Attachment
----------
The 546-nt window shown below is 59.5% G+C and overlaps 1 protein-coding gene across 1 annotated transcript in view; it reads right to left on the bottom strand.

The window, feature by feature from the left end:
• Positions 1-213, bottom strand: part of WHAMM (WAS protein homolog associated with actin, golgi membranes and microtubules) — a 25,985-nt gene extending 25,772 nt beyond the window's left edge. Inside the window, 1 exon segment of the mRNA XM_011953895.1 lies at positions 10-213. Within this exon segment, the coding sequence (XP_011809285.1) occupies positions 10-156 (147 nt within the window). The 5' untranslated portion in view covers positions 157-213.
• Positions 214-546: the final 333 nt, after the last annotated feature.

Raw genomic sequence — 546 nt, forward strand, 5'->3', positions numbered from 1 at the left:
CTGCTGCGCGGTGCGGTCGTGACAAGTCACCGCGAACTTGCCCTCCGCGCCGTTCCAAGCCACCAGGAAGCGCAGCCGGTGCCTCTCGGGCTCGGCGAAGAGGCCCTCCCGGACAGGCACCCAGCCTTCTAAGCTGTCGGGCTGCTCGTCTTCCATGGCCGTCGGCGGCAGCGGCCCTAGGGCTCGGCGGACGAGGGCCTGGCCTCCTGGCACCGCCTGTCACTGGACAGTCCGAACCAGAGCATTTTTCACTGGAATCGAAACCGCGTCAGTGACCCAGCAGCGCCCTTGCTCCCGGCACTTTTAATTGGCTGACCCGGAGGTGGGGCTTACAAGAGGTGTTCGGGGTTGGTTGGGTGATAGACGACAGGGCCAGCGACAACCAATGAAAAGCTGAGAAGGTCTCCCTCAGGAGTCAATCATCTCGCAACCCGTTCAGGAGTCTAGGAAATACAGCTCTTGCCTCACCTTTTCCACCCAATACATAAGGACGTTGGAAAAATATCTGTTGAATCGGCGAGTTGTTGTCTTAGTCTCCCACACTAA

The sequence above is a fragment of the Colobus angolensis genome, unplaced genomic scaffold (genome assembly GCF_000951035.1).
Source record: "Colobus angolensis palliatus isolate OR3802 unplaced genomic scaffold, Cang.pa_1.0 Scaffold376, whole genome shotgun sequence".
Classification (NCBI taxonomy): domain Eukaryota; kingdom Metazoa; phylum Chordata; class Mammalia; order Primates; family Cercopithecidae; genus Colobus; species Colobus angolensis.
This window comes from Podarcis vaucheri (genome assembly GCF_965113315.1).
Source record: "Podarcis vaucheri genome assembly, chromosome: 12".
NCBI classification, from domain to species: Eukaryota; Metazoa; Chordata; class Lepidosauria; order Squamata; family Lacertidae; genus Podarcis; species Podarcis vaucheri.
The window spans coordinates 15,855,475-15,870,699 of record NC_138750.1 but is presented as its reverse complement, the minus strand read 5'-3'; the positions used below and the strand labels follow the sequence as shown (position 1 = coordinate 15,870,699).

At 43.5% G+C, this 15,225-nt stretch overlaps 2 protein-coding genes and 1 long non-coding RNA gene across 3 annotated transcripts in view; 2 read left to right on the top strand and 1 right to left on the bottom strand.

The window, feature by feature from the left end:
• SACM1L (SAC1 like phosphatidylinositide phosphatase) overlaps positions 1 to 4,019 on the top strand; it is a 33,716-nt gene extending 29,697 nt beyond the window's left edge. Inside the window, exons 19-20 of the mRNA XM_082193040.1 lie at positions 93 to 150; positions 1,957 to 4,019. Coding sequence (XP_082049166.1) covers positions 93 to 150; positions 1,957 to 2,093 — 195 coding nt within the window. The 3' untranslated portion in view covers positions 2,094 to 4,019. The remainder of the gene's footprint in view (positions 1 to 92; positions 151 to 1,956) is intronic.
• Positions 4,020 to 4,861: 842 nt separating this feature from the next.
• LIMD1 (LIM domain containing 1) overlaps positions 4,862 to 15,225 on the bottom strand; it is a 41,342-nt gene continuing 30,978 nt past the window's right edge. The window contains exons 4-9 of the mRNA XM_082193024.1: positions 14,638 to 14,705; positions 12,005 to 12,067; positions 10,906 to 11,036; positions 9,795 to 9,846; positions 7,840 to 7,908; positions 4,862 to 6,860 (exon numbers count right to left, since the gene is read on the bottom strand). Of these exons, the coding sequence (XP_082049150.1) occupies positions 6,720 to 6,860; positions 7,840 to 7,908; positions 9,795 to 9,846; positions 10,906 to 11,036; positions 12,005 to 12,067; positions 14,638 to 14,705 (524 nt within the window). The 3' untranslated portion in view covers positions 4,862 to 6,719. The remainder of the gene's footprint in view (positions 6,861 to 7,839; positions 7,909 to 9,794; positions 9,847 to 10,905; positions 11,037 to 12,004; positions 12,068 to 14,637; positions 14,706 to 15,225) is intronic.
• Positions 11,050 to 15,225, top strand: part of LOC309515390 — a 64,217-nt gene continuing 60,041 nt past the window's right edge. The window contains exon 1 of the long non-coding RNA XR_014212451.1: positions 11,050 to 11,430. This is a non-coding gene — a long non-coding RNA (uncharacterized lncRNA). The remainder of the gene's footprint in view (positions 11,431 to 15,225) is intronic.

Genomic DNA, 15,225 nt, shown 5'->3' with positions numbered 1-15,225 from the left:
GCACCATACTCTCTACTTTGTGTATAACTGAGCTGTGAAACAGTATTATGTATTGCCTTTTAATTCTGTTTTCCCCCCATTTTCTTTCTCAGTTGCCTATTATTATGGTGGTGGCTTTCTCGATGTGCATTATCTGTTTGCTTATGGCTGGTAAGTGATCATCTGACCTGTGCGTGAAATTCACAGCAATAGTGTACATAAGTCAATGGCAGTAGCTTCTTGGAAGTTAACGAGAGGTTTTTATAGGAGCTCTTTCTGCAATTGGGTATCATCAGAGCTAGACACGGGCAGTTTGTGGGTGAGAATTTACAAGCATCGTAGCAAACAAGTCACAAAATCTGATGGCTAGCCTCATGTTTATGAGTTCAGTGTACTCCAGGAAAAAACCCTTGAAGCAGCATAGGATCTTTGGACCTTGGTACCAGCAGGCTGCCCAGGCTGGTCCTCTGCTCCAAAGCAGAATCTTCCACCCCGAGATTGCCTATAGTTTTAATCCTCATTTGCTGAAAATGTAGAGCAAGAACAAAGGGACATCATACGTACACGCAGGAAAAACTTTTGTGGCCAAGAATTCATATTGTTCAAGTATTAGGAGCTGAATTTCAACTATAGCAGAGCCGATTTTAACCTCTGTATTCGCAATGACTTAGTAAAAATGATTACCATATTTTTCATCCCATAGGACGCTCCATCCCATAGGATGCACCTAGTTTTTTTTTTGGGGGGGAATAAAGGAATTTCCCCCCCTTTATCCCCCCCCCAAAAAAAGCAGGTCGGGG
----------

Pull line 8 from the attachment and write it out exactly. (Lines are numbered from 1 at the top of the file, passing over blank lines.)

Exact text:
Source record: "Colobus angolensis palliatus isolate OR3802 unplaced genomic scaffold, Cang.pa_1.0 Scaffold376, whole genome shotgun sequence".